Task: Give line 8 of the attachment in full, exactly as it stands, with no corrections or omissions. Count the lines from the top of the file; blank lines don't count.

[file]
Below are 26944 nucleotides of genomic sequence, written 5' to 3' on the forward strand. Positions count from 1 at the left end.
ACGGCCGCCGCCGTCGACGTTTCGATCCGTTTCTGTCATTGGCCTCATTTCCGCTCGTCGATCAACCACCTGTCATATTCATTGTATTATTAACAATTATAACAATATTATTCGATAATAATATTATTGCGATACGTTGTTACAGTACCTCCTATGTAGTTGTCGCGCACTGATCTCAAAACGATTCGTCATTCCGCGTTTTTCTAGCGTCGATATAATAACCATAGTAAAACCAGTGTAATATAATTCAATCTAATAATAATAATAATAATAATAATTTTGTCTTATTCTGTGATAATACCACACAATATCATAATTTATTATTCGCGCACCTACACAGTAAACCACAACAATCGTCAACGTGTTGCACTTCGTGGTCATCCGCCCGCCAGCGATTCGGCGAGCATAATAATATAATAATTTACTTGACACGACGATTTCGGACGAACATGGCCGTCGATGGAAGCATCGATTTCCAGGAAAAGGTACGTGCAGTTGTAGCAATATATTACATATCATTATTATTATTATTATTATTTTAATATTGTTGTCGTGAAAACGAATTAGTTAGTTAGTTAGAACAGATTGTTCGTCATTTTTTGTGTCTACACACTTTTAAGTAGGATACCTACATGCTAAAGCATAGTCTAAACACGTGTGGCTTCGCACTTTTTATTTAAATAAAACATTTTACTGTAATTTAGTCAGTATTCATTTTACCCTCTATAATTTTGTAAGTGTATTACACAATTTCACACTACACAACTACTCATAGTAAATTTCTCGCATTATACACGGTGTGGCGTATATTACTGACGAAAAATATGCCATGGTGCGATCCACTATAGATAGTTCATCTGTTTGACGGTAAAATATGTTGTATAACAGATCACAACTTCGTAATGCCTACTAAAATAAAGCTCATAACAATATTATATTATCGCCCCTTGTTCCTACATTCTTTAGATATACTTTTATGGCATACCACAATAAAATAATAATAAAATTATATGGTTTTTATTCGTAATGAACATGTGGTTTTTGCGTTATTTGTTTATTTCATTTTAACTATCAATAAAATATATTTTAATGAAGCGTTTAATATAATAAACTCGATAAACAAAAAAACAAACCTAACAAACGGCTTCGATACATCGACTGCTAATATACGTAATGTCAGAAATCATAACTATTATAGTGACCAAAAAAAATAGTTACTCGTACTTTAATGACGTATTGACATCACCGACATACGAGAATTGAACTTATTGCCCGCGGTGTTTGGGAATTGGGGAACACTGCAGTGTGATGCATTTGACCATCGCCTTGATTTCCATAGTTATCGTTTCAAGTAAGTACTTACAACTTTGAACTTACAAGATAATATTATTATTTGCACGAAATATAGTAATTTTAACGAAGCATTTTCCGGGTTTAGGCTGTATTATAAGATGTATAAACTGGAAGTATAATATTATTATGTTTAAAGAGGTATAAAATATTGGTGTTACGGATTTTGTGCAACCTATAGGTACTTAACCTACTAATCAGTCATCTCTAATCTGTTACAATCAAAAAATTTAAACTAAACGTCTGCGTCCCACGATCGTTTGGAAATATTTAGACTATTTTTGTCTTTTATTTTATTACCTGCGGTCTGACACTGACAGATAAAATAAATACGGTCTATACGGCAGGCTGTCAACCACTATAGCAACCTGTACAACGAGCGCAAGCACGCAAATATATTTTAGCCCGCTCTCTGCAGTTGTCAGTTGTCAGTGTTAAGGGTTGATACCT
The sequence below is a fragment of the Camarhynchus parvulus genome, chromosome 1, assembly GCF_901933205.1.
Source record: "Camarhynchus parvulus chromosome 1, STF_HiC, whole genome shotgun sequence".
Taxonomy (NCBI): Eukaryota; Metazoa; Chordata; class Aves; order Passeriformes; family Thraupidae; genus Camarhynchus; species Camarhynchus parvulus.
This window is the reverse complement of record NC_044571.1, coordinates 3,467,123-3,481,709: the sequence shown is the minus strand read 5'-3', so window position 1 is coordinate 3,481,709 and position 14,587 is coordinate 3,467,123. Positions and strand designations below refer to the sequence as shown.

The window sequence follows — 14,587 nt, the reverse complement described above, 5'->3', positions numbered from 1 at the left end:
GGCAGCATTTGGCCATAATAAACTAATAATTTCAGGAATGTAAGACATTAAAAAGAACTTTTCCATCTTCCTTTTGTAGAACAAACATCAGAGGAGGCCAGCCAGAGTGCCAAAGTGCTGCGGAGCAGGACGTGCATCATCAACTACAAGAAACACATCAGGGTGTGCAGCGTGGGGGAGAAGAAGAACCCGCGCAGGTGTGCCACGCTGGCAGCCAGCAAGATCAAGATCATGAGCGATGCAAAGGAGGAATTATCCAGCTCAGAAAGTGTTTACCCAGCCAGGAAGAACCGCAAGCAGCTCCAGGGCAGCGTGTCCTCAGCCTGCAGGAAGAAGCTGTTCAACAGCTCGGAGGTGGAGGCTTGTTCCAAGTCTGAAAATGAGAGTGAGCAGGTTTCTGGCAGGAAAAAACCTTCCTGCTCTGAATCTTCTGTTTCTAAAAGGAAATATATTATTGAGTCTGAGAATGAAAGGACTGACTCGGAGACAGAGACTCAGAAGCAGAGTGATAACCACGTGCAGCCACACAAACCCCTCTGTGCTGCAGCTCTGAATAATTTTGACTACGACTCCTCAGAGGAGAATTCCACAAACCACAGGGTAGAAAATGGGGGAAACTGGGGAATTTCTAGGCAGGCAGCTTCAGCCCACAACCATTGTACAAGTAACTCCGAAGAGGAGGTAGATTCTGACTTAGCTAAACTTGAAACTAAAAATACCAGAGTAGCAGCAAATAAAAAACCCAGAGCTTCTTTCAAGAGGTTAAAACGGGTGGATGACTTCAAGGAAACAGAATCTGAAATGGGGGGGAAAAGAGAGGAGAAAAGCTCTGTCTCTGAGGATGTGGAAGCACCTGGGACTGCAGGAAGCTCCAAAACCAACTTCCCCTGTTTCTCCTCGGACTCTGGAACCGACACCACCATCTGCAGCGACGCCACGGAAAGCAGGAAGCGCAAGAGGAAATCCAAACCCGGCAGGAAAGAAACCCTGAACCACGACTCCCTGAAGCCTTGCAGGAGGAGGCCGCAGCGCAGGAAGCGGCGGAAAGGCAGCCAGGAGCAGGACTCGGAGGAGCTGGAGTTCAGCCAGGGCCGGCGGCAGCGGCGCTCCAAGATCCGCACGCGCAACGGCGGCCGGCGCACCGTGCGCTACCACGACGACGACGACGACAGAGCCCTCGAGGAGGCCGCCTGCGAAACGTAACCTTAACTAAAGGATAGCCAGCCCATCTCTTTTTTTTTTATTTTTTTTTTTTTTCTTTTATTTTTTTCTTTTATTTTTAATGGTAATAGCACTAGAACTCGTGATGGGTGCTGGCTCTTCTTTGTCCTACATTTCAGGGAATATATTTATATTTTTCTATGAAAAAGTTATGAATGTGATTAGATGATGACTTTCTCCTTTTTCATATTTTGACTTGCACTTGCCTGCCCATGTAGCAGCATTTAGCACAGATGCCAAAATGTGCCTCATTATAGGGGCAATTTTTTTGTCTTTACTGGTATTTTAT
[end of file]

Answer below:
GGCAGCATTTGGCCATAATAAACTAATAATTTCAGGAATGTAAGACATTAAAAAGAACTTTTCCATCTTCCTTTTGTAGAACAAACATCAGAGGAGGCCAGCCAGAGTGCCAAAGTGCTGCGGAGCAGGACGTGCATCATCAACTACAAGAAACACATCAGGGTGTGCAGCGTGGGGGAGAAGAAGAACCCGCGCAGGTGTGCCACGCTGGCAGCCAGCAAGATCAAGATCATGAGCGATGCAAAGGAGGAATTATCCAGCTCAGAAAGTGTTTACCCAGCCAGGAAGAACCGCAAGCAGCTCCAGGGCAGCGTGTCCTCAGCCTGCAGGAAGAAGCTGTTCAACAGCTCGGAGGTGGAGGCTTGTTCCAAGTCTGAAAATGAGAGTGAGCAGGTTTCTGGCAGGAAAAAACCTTCCTGCTCTGAATCTTCTGTTTCTAAAAGGAAATATATTATTGAGTCTGAGAATGAAAGGACTGACTCGGAGACAGAGACTCAGAAGCAGAGTGATAACCACGTGCAGCCACACAAACCCCTCTGTGCTGCAGCTCTGAATAATTTTGACTACGACTCCTCAGAGGAGAATTCCACAAACCACAGGGTAGAAAATGGGGGAAACTGGGGAATTTCTAGGCAGGCAGCTTCAGCCCACAACCATTGTACAAGTAACTCCGAAGAGGAGGTAGATTCTGACTTAGCTAAACTTGAAACTAAAAATACCAGAGTAGCAGCAAATAAAAAACCCAGAGCTTCTTTCAAGAGGTTAAAACGGGTGGATGACTTCAAGGAAACAGAATCTGAAATGGGGGGGAAAAGAGAGGAGAAAAGCTCTGTCTCTGAGGATGTGGAAGCACCTGGGACTGCAGGAAGCTCCAAAACCAACTTCCCCTGTTTCTCCTCGGACTCTGGAACCGACACCACCATCTGCAGCGACGCCACGGAAAGCAGGAAGCGCAAGAGGAAATCCAAACCCGGCAGGAAAGAAACCCTGAACCACGACTCCCTGAAGCCTTGCAGGAGGAGGCCGCAGCGCAGGAAGCGGCGGAAAGGCAGCCAGGAGCAGGACTCGGAGGAGCTGGAGTTCAGCCAGGGCCGGCGGCAGCGGCGCTCCAAGATCCGCACGCGCAACGGCGGCCGGCGCACCGTGCGCTACCACGACGACGACGACGACAGAGCCCTCGAGGAGGCCGCCTGCGAAACGTAACCTTAACTAAAGGATAGCCAGCCCATCTCTTTTTTTTTTATTTTTTTTTTTTTTCTTTTATTTTTTTCTTTTATTTTTAATGGTAATAGCACTAGAACTCGTGATGGGTGCTGGCTCTTCTTTGTCCTACATTTCAGGGAATATATTTATATTTTTCTATGAAAAAGTTATGAATGTGATTAGATGATGACTTTCTCCTTTTTCATATTTTGACTTGCACTTGCCTGCCCATGTAGCAGCATTTAGCACAGATGCCAAAATGTGCCTCATTATAGGGGCAATTTTTTTGTCTTTACTGGTATTTTAT